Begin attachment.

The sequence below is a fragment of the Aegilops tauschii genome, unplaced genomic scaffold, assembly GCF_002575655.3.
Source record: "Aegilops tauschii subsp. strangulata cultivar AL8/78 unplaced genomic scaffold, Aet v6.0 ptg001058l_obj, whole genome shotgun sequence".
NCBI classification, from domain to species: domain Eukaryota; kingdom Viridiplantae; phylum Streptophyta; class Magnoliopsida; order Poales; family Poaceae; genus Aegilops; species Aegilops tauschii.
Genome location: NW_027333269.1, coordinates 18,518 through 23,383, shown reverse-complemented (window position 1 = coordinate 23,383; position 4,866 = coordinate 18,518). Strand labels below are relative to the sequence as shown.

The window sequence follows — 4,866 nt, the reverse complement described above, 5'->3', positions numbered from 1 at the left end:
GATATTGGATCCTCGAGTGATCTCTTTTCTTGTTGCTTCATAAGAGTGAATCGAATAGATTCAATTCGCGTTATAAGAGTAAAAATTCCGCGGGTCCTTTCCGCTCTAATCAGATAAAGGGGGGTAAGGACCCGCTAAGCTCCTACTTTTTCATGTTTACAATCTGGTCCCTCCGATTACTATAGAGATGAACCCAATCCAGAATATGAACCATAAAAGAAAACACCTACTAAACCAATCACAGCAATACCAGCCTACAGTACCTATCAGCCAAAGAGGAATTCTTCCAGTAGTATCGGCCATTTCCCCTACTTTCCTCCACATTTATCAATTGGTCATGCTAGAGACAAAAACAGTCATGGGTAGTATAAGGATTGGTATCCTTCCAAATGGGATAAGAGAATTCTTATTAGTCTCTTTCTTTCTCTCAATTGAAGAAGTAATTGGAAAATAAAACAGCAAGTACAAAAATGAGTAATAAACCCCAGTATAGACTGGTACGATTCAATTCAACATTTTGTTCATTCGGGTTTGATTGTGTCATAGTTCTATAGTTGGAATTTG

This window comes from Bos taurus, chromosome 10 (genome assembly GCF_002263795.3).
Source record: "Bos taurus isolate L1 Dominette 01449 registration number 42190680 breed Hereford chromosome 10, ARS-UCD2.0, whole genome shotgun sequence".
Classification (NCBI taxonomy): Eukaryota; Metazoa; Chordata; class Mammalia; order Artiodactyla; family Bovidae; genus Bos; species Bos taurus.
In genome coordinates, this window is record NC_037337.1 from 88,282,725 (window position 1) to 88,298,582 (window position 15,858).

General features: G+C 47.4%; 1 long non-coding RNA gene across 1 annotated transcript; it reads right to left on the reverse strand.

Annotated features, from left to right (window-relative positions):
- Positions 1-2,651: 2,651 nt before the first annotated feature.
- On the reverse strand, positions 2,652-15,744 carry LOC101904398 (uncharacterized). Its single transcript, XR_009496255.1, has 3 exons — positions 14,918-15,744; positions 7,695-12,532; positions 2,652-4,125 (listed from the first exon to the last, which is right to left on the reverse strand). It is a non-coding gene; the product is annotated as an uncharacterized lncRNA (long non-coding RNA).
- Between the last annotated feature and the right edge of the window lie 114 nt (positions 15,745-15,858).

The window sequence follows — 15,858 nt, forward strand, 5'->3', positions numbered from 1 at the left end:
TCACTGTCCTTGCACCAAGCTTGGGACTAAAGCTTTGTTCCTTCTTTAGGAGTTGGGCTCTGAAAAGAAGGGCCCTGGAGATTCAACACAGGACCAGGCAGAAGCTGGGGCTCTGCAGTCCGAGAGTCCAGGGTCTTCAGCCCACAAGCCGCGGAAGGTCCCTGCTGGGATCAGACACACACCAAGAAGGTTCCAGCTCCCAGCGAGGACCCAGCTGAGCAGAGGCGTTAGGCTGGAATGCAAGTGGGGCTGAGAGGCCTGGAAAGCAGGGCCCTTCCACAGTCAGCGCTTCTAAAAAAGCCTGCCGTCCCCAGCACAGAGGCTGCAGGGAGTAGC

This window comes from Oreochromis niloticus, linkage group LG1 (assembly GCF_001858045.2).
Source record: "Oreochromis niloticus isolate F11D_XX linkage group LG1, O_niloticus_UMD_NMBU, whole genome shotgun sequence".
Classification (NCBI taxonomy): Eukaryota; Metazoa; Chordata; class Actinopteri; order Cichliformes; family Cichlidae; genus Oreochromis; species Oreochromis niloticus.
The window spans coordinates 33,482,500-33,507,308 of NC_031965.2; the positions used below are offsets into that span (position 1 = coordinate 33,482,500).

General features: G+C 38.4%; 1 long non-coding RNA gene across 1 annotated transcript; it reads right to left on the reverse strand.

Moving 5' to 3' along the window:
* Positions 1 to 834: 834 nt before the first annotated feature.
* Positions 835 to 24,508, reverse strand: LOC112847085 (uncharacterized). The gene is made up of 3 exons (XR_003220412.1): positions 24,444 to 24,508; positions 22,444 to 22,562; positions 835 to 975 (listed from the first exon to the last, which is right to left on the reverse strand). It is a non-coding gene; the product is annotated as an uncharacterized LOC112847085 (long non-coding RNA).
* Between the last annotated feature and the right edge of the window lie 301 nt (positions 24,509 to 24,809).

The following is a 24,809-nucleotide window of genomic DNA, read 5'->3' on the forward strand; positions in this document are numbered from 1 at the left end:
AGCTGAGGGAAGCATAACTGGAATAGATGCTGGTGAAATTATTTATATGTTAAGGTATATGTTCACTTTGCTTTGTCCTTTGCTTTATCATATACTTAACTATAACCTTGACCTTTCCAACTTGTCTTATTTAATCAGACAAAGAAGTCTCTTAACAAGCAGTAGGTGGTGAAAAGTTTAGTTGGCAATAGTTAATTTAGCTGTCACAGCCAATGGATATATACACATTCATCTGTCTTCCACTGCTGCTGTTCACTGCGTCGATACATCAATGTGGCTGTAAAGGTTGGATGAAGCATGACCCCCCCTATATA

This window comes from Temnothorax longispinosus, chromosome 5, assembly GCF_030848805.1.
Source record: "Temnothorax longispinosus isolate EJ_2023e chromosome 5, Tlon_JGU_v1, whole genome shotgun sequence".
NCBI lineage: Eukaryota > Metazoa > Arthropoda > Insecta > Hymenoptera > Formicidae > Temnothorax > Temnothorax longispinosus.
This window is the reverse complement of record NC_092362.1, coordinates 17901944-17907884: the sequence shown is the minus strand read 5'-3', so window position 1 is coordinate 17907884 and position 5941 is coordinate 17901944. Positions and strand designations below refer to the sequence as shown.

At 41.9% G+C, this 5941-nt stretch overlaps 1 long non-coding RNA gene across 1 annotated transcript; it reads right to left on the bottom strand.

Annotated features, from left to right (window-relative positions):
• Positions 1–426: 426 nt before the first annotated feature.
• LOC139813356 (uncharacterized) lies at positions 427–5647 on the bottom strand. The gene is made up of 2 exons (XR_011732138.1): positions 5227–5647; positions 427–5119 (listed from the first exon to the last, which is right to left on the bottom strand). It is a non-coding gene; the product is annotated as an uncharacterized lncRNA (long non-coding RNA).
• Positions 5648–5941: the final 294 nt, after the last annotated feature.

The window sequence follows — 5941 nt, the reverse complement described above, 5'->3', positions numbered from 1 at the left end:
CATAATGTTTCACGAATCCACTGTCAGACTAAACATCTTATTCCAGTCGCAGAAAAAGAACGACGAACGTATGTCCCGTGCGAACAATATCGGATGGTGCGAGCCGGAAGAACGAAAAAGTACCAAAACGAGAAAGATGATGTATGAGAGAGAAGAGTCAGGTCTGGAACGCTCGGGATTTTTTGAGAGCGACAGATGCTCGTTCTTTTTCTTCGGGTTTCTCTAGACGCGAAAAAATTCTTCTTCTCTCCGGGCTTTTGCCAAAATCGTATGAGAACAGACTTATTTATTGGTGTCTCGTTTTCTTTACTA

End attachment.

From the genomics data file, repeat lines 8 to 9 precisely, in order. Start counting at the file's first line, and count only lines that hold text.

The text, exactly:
Source record: "Bos taurus isolate L1 Dominette 01449 registration number 42190680 breed Hereford chromosome 10, ARS-UCD2.0, whole genome shotgun sequence".
Classification (NCBI taxonomy): Eukaryota; Metazoa; Chordata; class Mammalia; order Artiodactyla; family Bovidae; genus Bos; species Bos taurus.